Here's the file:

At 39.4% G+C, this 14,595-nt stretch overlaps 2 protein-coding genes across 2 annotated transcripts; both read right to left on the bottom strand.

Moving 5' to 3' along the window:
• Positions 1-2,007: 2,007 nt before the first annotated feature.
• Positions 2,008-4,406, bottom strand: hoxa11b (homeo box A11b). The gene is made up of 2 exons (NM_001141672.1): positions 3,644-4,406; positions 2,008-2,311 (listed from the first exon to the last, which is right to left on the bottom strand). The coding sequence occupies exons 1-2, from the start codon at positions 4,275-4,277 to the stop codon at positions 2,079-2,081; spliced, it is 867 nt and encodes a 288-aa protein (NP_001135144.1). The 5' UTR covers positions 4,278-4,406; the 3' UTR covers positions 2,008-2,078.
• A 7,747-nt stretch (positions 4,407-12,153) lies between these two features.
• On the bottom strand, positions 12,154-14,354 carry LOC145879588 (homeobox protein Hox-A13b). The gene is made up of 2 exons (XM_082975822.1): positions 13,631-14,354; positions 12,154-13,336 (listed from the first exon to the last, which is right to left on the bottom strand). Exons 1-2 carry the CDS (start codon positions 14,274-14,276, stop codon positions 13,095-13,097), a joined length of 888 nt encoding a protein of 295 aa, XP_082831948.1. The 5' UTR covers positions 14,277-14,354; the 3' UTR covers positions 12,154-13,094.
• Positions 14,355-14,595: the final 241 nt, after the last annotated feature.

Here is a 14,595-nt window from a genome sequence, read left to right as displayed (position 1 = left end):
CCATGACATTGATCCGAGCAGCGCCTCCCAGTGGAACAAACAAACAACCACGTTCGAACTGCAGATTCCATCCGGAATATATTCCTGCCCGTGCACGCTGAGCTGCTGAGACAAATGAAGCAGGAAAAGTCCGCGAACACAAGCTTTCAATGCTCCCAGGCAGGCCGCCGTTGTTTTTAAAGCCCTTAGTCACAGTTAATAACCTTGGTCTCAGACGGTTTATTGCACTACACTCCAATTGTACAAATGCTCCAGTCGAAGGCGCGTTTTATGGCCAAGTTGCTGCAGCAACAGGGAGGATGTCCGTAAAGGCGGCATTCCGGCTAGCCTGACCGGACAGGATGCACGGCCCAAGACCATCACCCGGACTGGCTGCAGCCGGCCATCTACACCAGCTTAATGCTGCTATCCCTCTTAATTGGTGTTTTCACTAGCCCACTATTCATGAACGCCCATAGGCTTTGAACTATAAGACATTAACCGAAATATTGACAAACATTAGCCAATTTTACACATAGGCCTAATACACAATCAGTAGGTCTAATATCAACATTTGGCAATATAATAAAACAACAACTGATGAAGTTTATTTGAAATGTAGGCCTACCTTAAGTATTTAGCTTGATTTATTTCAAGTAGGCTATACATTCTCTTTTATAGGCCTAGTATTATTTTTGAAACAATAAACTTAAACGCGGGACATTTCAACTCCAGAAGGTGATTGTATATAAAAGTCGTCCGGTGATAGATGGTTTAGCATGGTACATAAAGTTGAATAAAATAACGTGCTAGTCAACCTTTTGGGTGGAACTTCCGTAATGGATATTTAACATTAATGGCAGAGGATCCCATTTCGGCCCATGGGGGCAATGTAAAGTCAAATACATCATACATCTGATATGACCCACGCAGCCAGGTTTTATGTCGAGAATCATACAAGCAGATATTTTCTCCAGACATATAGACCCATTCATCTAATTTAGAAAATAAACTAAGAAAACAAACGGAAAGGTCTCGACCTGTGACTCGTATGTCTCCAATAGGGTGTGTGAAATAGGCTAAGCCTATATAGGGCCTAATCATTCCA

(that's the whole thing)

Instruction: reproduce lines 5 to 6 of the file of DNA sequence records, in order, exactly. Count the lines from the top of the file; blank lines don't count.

• A 7,747-nt stretch (positions 4,407-12,153) lies between these two features.
• On the bottom strand, positions 12,154-14,354 carry LOC145879588 (homeobox protein Hox-A13b). The gene is made up of 2 exons (XM_082975822.1): positions 13,631-14,354; positions 12,154-13,336 (listed from the first exon to the last, which is right to left on the bottom strand). Exons 1-2 carry the CDS (start codon positions 14,274-14,276, stop codon positions 13,095-13,097), a joined length of 888 nt encoding a protein of 295 aa, XP_082831948.1. The 5' UTR covers positions 14,277-14,354; the 3' UTR covers positions 12,154-13,094.